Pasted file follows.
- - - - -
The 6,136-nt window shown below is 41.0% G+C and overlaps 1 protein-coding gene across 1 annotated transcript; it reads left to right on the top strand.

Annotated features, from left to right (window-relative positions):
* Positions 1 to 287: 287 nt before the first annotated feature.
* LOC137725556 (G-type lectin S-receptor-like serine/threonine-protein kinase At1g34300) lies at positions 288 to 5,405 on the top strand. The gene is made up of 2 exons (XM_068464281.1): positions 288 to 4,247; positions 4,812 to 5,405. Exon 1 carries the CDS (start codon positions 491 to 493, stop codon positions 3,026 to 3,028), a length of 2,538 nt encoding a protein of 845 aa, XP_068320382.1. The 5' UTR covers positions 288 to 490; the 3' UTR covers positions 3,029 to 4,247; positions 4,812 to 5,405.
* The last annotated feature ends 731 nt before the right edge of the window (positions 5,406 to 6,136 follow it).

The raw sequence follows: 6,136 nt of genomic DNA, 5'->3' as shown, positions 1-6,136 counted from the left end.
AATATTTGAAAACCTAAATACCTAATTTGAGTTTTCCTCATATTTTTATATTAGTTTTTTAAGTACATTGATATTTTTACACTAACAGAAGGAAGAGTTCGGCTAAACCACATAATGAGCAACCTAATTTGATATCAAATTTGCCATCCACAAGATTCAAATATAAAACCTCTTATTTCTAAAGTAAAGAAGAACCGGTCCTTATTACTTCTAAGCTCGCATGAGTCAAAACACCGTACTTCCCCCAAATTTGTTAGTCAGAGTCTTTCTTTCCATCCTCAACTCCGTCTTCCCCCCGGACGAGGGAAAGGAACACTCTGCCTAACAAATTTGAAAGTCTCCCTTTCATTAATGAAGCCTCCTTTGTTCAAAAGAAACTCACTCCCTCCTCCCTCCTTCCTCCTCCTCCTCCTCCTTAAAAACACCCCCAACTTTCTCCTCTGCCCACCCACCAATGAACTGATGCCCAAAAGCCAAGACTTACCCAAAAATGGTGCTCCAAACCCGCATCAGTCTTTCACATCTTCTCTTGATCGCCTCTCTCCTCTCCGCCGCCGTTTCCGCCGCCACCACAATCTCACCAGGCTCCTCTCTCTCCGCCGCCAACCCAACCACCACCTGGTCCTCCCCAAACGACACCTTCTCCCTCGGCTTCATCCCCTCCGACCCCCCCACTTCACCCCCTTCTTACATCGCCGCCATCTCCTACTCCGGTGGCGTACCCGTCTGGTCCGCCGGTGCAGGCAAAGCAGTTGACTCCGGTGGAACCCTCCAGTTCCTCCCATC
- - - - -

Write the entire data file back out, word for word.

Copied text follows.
The 6,136-nt window shown below is 41.0% G+C and overlaps 1 protein-coding gene across 1 annotated transcript; it reads left to right on the top strand.

Annotated features, from left to right (window-relative positions):
* Positions 1 to 287: 287 nt before the first annotated feature.
* LOC137725556 (G-type lectin S-receptor-like serine/threonine-protein kinase At1g34300) lies at positions 288 to 5,405 on the top strand. The gene is made up of 2 exons (XM_068464281.1): positions 288 to 4,247; positions 4,812 to 5,405. Exon 1 carries the CDS (start codon positions 491 to 493, stop codon positions 3,026 to 3,028), a length of 2,538 nt encoding a protein of 845 aa, XP_068320382.1. The 5' UTR covers positions 288 to 490; the 3' UTR covers positions 3,029 to 4,247; positions 4,812 to 5,405.
* The last annotated feature ends 731 nt before the right edge of the window (positions 5,406 to 6,136 follow it).

The raw sequence follows: 6,136 nt of genomic DNA, 5'->3' as shown, positions 1-6,136 counted from the left end.
AATATTTGAAAACCTAAATACCTAATTTGAGTTTTCCTCATATTTTTATATTAGTTTTTTAAGTACATTGATATTTTTACACTAACAGAAGGAAGAGTTCGGCTAAACCACATAATGAGCAACCTAATTTGATATCAAATTTGCCATCCACAAGATTCAAATATAAAACCTCTTATTTCTAAAGTAAAGAAGAACCGGTCCTTATTACTTCTAAGCTCGCATGAGTCAAAACACCGTACTTCCCCCAAATTTGTTAGTCAGAGTCTTTCTTTCCATCCTCAACTCCGTCTTCCCCCCGGACGAGGGAAAGGAACACTCTGCCTAACAAATTTGAAAGTCTCCCTTTCATTAATGAAGCCTCCTTTGTTCAAAAGAAACTCACTCCCTCCTCCCTCCTTCCTCCTCCTCCTCCTCCTTAAAAACACCCCCAACTTTCTCCTCTGCCCACCCACCAATGAACTGATGCCCAAAAGCCAAGACTTACCCAAAAATGGTGCTCCAAACCCGCATCAGTCTTTCACATCTTCTCTTGATCGCCTCTCTCCTCTCCGCCGCCGTTTCCGCCGCCACCACAATCTCACCAGGCTCCTCTCTCTCCGCCGCCAACCCAACCACCACCTGGTCCTCCCCAAACGACACCTTCTCCCTCGGCTTCATCCCCTCCGACCCCCCCACTTCACCCCCTTCTTACATCGCCGCCATCTCCTACTCCGGTGGCGTACCCGTCTGGTCCGCCGGTGCAGGCAAAGCAGTTGACTCCGGTGGAACCCTCCAGTTCCTCCCATC